Rose Hill 2017
Image courtesy of the artist and Parlour Projects.
Harry Culy’s ongoing series of photographs, Rose Hill, concentrates on the Hawke’s Bay, an area he visited regularly as a child (the series is named after his grandmother’s farm at Maraekakaho, near Hastings). Chosen and composed with the utmost care, the images are immediately elegant, but they also possess a haunting quality, hovering between celebration and lament. Swimming pool, Woodville(2017), for instance, teases out the poetry and style of a mid-century pool complex viewed on a wintery day, while also suggesting a community that receives no lavish government funding, that is not in a position to refresh its facilities, let alone build new ones.
Onga Onga Tearooms similarly mixes charming nostalgia with uncomfortable staidness. There’s a welcoming quality to the room (you can practically taste the buttery scones), but it is also marked by a lingering air of colonialism, with its insipid, faux English decor and all those images of churches and cottages on the wall. Interior, Putorino Pub evokes a different, if adjacent, culture. Again, all is tidy, despite being past its prime. Emptied of real people, Culy’s photograph highlights the communicative power of spaces, while paradoxically suggesting the limitations of judgements made on the surface of things – challenging us to texture our understanding of New Zealand’s ‘provinces’.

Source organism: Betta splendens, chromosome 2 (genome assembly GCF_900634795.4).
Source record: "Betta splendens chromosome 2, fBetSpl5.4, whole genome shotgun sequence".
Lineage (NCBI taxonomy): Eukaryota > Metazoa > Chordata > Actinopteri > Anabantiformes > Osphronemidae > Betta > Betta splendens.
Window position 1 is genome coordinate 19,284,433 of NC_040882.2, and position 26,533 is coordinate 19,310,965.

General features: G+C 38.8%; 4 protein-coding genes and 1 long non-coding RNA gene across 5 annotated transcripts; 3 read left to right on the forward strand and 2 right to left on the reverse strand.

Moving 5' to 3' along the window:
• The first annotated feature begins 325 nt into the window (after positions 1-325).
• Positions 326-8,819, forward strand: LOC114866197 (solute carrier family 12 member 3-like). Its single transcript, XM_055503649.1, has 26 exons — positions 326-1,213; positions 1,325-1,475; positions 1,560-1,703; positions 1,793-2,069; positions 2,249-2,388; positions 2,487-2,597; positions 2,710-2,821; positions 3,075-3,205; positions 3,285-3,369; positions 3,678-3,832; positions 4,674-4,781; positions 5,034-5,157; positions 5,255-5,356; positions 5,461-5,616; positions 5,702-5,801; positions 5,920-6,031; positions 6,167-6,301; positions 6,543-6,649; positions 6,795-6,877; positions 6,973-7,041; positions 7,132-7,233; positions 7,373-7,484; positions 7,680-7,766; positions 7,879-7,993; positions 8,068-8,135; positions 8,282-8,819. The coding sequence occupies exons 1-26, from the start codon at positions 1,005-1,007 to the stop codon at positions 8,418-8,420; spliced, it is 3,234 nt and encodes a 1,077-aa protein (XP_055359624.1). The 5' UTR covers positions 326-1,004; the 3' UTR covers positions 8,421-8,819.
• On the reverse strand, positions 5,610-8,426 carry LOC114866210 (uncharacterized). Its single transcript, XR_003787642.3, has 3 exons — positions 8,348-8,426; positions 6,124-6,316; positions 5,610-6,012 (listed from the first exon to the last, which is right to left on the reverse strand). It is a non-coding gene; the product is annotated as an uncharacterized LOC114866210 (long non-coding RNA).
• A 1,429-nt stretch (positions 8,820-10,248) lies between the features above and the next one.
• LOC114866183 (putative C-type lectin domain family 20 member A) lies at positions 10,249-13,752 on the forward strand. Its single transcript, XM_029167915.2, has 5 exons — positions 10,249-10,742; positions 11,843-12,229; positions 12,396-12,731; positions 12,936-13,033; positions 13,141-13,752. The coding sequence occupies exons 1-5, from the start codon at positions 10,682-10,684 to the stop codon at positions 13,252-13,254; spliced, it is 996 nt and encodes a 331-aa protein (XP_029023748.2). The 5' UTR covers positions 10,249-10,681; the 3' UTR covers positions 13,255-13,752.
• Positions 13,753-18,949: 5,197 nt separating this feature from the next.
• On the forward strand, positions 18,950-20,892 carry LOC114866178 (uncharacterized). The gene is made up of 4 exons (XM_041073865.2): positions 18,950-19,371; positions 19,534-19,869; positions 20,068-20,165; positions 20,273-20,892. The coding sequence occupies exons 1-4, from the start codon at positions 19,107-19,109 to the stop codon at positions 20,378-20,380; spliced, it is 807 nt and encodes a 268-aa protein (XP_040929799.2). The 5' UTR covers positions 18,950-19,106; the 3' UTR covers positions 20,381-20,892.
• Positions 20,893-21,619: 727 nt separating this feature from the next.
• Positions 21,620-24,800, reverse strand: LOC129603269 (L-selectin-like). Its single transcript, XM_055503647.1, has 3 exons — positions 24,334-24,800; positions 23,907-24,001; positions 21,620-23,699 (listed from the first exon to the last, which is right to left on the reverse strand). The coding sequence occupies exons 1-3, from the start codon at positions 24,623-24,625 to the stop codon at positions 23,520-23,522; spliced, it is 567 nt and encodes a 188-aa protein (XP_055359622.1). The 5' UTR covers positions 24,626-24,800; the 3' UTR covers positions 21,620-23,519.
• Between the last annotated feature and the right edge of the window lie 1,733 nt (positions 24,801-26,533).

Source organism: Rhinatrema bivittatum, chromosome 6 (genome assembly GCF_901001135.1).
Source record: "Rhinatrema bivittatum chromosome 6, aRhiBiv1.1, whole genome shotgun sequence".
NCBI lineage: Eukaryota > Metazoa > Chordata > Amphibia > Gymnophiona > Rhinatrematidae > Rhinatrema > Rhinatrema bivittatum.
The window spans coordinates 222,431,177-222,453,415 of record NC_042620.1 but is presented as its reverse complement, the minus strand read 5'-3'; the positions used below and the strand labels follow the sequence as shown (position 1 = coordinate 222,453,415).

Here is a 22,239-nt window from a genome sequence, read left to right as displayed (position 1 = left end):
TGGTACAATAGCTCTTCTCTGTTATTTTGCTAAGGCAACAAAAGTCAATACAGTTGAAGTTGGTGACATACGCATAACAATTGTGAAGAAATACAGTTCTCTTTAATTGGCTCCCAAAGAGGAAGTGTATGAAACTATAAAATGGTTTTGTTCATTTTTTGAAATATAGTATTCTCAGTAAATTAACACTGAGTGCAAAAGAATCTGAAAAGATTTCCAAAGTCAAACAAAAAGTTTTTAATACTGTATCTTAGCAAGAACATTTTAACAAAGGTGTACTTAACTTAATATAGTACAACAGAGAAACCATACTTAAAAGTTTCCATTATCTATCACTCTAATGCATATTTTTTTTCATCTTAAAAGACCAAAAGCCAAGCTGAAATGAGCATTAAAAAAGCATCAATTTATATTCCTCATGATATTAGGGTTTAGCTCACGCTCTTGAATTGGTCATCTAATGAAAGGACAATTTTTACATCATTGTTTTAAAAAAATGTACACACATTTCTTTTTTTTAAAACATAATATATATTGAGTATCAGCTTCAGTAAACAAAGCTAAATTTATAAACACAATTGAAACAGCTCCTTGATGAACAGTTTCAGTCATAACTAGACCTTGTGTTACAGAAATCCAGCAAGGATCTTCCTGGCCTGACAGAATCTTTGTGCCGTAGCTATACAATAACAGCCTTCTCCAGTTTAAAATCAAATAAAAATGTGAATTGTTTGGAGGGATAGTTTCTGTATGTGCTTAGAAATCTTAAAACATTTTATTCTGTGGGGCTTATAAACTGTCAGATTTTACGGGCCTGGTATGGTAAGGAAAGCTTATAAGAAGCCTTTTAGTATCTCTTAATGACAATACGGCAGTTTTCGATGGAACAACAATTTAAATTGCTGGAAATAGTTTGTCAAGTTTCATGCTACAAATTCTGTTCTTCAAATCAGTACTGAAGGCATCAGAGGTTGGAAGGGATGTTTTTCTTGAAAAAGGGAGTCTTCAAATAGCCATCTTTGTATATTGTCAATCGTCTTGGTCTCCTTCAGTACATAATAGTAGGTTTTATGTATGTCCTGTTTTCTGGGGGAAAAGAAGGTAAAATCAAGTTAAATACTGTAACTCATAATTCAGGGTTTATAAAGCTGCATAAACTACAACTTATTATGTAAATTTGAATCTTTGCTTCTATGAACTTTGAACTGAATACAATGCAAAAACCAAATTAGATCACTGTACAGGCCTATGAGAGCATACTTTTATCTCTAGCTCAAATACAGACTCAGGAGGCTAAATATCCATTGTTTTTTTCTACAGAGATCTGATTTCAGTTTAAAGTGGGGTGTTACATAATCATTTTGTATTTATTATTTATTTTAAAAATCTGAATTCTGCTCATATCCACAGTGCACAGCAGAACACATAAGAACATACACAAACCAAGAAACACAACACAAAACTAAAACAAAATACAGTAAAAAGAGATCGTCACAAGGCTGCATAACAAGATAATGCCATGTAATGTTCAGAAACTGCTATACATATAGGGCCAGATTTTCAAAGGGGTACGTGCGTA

Harry Culy is represented by Parlour Projects, Hastings.